English chef serves up tart opinions and a meditation on cooking

Thom Eagle’s "First, Catch: Study of a Spring Meal" is not a cookbook. It's about being connected to the earth through every ingredient.

Courtesy of Grove Atlantic
“First, Catch: Study of a Spring Meal” by Thom Eagle, Grove Press, 229 pp.

“First, Catch: Study of a Spring Meal” isn’t about fishing. Nor is it a cookbook, exactly. Thom Eagle is an English chef and fermenter who prefers to think of recipes as repositories of ideas and “a record of social and emotional histories” rather than ironclad instructions.

Eagle’s first book is more akin to the food writings of M.F.K. Fisher than a star chef’s typical volume of restaurant dishes boiled down for the home cook. In two dozen short chapters linked like little sausages, he serves up a bounty of fresh, often tart opinions about food and cooking as he takes us on an informative tour through the myriad things that go into an ambitious, multi-course early spring meal. 

By things, I don’t just mean ingredients or steps. Eagle’s approach to food is more fundamental and wide-ranging than that. This is a chef who likes to consider the many stages of boiling water, from calm ripple to volcanic eruption, and the provenance of the onions, celery, carrots, and rabbits that go into his stews. “There is so much more to food than just the cooking of it,” he writes. 

Like Samin Nosrat’s popular “Salt, Fat, Acid, Heat” (2017), Eagle breaks down food preparation into basic elements. For him, salt is paramount. “If I could give one piece of advice to apprentice cooks it would be not to fear salt,” he writes. “Seasoning, if anything, separates us from other beasts, changing feed to food and letting us take a deep and lasting pleasure in the business of fuelling our gross cells.”

Eagle reminds us that before refrigeration and sterilization, curing with salt was how perishable edibles were safely preserved. Although no longer necessary, curing, fermenting, and pickling remain building blocks of flavor in many cuisines, particularly those of Korea, China, and Japan.

Even more elemental than salt is water, “the beginning of things.” Eagle writes: “We, the surface of this planet, and almost everything we feed ourselves with, are mostly made of water; the elemental act of cooking is chiefly the act of moving water from one place to another.” He argues that the essential decision about how to cook anything, including fish, meats, and vegetables, is whether to do it with water (boiling vegetables, stewing meat, rehydrating rice and pasta) or without (roasting, curing, and drying to remove moisture).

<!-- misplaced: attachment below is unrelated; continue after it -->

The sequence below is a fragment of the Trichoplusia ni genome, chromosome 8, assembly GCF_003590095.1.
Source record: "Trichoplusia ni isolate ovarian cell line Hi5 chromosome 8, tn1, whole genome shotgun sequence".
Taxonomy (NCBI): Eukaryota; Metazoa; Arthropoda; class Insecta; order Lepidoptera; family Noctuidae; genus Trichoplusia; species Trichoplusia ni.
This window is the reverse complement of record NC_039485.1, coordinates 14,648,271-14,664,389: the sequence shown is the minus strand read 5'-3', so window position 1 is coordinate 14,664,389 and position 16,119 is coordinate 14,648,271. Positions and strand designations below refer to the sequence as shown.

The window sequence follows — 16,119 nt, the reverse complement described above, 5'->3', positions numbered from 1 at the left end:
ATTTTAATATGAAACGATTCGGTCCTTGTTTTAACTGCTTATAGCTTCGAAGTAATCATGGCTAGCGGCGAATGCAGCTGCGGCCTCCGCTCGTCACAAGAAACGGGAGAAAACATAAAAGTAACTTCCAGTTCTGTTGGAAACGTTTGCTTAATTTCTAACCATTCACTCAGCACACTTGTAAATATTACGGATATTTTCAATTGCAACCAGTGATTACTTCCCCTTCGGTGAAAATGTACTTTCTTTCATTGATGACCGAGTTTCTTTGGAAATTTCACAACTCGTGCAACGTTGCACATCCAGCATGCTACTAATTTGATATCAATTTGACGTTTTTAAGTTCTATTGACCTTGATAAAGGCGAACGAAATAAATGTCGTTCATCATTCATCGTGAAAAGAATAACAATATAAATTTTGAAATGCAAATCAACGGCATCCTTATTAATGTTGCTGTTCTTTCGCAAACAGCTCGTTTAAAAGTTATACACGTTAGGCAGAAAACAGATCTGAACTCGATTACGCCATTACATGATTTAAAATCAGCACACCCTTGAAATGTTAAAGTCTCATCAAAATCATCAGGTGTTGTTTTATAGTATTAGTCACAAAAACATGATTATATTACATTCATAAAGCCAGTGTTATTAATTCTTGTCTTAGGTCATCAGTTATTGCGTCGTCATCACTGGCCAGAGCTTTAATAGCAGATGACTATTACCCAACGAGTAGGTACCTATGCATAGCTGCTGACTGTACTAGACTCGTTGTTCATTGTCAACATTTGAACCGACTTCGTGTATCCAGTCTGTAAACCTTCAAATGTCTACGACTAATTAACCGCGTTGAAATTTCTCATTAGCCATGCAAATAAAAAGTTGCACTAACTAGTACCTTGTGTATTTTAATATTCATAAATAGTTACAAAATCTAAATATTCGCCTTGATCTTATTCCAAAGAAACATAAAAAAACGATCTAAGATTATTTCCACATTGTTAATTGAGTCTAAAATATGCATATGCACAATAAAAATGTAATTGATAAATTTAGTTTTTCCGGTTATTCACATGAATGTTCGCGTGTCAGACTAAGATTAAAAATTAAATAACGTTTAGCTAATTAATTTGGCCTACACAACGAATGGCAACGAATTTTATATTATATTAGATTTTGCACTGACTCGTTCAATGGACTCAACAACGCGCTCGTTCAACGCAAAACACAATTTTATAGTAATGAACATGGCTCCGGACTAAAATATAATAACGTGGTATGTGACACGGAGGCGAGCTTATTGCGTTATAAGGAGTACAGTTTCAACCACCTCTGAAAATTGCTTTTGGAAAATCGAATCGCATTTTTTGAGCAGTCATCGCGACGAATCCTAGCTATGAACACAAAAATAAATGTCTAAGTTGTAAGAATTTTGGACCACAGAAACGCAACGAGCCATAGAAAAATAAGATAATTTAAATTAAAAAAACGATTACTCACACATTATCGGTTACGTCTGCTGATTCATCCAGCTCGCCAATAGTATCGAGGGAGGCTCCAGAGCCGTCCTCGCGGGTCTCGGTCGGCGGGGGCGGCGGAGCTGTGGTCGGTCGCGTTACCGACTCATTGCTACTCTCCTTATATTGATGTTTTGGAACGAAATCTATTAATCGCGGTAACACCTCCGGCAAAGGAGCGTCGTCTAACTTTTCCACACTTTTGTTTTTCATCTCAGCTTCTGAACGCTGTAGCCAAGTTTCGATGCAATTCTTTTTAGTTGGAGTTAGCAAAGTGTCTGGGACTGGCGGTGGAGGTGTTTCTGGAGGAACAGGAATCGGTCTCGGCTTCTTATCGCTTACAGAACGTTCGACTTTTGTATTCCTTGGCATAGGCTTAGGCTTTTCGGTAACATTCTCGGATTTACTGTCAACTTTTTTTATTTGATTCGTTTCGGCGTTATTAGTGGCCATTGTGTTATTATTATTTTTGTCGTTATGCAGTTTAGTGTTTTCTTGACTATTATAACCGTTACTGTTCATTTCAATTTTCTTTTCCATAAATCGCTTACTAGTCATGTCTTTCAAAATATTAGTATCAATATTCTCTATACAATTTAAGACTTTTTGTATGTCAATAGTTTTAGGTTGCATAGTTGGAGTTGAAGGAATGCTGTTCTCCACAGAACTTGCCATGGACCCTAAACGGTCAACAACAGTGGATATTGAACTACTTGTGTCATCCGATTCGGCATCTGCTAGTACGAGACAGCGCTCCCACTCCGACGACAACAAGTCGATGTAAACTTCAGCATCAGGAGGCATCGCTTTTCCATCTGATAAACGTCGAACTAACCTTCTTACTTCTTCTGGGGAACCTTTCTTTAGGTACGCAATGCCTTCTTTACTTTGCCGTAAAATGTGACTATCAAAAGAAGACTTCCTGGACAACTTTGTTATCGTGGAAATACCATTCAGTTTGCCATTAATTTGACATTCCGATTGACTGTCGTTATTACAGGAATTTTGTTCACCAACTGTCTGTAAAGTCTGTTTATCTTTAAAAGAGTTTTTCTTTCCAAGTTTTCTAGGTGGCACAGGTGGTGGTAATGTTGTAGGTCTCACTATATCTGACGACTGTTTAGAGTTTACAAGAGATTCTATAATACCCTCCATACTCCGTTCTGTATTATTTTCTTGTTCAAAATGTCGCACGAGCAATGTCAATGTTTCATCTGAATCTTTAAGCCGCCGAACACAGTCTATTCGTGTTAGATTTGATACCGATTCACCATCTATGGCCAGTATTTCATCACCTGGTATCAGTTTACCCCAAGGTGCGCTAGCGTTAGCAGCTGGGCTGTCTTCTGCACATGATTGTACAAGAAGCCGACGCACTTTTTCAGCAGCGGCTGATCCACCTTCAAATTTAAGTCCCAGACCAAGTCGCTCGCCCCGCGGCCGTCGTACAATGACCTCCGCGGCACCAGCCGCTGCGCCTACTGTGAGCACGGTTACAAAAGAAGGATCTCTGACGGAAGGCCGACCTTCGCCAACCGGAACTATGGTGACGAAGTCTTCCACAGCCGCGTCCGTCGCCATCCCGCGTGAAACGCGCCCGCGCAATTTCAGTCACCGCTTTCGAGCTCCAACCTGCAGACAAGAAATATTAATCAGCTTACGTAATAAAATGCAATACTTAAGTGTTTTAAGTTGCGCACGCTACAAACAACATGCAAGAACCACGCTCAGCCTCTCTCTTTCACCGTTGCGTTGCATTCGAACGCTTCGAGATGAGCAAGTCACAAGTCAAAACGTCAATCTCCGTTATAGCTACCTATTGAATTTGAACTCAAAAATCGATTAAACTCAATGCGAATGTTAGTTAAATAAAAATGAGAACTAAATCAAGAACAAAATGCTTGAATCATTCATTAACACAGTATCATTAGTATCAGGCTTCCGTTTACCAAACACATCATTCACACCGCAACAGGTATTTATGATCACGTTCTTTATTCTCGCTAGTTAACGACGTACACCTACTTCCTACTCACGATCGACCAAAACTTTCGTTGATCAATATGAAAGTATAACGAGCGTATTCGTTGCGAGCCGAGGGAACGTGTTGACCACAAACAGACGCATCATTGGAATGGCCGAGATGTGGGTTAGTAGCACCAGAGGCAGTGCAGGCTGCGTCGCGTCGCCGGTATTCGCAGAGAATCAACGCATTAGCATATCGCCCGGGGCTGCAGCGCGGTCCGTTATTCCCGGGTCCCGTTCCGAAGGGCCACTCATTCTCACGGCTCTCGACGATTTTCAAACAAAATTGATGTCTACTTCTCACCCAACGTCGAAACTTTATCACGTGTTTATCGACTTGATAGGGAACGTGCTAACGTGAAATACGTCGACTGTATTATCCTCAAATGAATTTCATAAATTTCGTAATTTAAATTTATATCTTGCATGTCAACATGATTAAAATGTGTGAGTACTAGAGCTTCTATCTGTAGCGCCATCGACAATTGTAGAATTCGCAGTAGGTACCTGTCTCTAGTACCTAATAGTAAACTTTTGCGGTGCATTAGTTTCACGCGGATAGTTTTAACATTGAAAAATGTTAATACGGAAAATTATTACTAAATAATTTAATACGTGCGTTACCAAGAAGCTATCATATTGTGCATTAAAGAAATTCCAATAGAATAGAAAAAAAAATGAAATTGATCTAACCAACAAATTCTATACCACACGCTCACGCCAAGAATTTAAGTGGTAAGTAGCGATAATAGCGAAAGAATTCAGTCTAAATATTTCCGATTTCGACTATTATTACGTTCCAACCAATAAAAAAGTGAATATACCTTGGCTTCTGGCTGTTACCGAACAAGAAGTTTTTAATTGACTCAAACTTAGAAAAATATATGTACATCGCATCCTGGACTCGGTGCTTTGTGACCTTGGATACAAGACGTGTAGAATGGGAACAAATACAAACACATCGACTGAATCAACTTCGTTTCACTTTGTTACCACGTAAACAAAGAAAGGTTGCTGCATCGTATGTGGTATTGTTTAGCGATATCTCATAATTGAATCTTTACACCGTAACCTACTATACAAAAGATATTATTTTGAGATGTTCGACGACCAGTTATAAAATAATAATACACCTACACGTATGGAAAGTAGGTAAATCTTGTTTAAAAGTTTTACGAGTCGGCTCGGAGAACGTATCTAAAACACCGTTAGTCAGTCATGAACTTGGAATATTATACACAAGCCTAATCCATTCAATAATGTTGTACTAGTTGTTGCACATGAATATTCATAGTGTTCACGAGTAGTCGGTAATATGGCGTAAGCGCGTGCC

Eagle is a natural teacher; his enthusiasm and broad view of food preparation is both instructive and inspiring. Clearly no stranger to the written word – he majored in American literature at the University of East Anglia in Norwich, England – Eagle's prose, while conversational in tone, is as crafted and layered as his cuisine.

Never bland, it is also brightly seasoned with strong opinions. Eagle has a fondness for anchovies and the bitter flavors of Italian olives and espresso, and thinks “vinegar is perversely under-rated in the British kitchen.” He laments what industrialized chicken farming does to both the environment and the animals. Rabbit, on the other hand, “is almost a byproduct of vegetable farming, perhaps one of the most sustainable things we can eat and certainly one of the most sustainable meats alongside pigeon and deer.”

A longtime former vegetarian, Eagle retains a special affinity for vegetables. But he came to believe that “to seek out and buy meat farmed with respect for the health and wellbeing of animal, human and environment might have a wider effect than to opt out altogether.” Without using the word, he is clearly a proponent of responsible eating. It’s important, he writes, “to think about the things we cook and the lives they lead before they end up splayed on our chopping boards, in our fruit bowls, or lurking semi-frozen at the back of our fridges.”

Readers should be warned that while Eagle’s instructions for dicing vegetables are among the clearest I’ve seen, his description of butchering rabbits is not for the squeamish and is unlikely to woo any vegetarians.

Does it matter that several of the dishes on his menu – including rabbit ragù enriched by a broth of blanched pig trotters, and chocolate pudding thickened with beef blood rather than eggs – are things I would not be drawn to eat, never mind cook? Not at all. Eagle’s aim is not for us to slavishly follow his every move. But in criticizing what he calls uneducated palates – “A taste that is refined in the sense of narrow is nothing to be proud of” – he fails to give personal preferences their due. 

“First, Catch” takes some of the mystery out of cooking, but also saucily reminds us that even the elaborate meal Eagle walks us through is, after all, “only food.” Rare among food writing, this book is bound to change the way you think about your next meal.

A longtime contributor to the Monitor, Heller McAlpin reviews books regularly for NPR.org, The Washington Post, and The Wall Street Journal.

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